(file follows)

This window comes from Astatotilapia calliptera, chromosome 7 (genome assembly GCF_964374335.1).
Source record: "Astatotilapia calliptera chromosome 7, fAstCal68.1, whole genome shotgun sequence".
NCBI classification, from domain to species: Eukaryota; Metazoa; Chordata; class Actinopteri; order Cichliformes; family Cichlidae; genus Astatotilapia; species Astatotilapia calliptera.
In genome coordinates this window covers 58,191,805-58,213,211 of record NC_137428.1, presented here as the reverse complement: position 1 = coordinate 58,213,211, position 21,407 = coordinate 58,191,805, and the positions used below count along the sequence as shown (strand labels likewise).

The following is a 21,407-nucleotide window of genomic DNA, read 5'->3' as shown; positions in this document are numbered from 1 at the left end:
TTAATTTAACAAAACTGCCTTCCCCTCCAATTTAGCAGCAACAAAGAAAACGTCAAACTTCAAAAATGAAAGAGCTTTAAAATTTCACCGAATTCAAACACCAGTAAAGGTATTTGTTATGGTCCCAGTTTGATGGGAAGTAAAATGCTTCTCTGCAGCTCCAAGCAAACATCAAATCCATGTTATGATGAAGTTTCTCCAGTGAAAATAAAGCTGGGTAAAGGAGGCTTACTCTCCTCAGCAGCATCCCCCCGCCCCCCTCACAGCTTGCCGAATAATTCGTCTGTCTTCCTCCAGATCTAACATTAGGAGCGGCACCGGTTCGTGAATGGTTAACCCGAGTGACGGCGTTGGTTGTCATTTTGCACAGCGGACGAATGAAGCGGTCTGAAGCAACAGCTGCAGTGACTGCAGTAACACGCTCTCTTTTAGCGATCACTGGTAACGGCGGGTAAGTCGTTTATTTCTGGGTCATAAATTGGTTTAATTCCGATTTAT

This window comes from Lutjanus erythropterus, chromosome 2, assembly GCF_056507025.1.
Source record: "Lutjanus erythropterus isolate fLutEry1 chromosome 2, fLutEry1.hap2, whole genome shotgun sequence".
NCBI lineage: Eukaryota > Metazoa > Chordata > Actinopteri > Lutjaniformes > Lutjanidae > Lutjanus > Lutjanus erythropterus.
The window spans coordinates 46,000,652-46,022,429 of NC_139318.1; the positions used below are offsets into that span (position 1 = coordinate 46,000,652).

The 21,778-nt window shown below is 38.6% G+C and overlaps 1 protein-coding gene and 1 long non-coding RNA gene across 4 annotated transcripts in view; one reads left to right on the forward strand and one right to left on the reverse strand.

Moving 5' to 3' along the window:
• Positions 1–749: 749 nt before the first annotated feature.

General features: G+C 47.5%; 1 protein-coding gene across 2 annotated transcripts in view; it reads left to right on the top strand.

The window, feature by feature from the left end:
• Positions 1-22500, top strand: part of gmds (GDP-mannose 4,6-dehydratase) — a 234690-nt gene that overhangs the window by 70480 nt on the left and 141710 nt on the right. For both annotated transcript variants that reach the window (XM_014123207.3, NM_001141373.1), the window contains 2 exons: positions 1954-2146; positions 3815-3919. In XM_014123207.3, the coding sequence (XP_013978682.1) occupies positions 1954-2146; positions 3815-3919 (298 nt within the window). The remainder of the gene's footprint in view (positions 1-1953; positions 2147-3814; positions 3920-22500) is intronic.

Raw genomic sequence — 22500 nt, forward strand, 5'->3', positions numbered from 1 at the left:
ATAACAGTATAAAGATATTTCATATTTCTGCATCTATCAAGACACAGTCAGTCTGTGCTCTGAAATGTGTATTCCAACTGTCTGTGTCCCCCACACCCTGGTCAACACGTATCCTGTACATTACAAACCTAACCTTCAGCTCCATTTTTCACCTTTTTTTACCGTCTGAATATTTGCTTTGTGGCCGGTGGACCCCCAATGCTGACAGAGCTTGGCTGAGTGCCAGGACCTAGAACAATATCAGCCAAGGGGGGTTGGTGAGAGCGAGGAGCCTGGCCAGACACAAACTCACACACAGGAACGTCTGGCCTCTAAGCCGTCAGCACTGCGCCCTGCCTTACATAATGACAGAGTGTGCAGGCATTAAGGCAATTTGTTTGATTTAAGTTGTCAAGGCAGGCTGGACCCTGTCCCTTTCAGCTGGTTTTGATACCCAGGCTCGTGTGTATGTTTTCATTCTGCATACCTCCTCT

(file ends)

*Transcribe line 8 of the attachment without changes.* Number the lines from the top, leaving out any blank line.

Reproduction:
Source record: "Lutjanus erythropterus isolate fLutEry1 chromosome 2, fLutEry1.hap2, whole genome shotgun sequence".